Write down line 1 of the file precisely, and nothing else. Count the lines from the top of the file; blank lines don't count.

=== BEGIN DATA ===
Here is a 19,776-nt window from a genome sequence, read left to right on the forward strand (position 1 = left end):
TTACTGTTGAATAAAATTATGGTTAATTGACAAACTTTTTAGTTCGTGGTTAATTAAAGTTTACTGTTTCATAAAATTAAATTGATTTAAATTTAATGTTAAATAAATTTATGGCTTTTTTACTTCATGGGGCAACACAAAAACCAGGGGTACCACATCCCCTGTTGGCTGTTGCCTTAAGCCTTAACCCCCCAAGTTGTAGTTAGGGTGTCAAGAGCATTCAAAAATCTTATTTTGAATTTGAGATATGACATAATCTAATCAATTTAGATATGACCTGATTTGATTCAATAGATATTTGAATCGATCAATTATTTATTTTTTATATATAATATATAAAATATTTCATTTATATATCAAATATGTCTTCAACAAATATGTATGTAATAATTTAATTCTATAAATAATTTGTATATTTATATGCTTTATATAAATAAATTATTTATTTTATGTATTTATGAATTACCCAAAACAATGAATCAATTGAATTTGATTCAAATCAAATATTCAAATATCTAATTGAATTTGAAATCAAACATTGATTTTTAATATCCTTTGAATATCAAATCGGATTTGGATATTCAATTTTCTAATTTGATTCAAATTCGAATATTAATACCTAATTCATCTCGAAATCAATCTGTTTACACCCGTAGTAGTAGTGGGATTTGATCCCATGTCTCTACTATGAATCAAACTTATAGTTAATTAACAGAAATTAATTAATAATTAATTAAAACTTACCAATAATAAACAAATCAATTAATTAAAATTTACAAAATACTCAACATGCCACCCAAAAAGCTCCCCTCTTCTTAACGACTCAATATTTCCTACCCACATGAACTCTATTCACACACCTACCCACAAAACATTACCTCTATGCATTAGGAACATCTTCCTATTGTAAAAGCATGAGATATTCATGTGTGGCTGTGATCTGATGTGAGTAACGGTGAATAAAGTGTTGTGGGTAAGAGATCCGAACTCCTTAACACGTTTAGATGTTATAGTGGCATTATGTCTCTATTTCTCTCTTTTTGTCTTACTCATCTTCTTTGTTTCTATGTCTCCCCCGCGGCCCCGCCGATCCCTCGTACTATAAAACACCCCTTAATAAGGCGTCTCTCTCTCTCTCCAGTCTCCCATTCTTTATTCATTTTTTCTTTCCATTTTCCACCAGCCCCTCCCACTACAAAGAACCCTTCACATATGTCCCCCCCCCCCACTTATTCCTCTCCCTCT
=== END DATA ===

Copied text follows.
Here is a 19,776-nt window from a genome sequence, read left to right on the forward strand (position 1 = left end):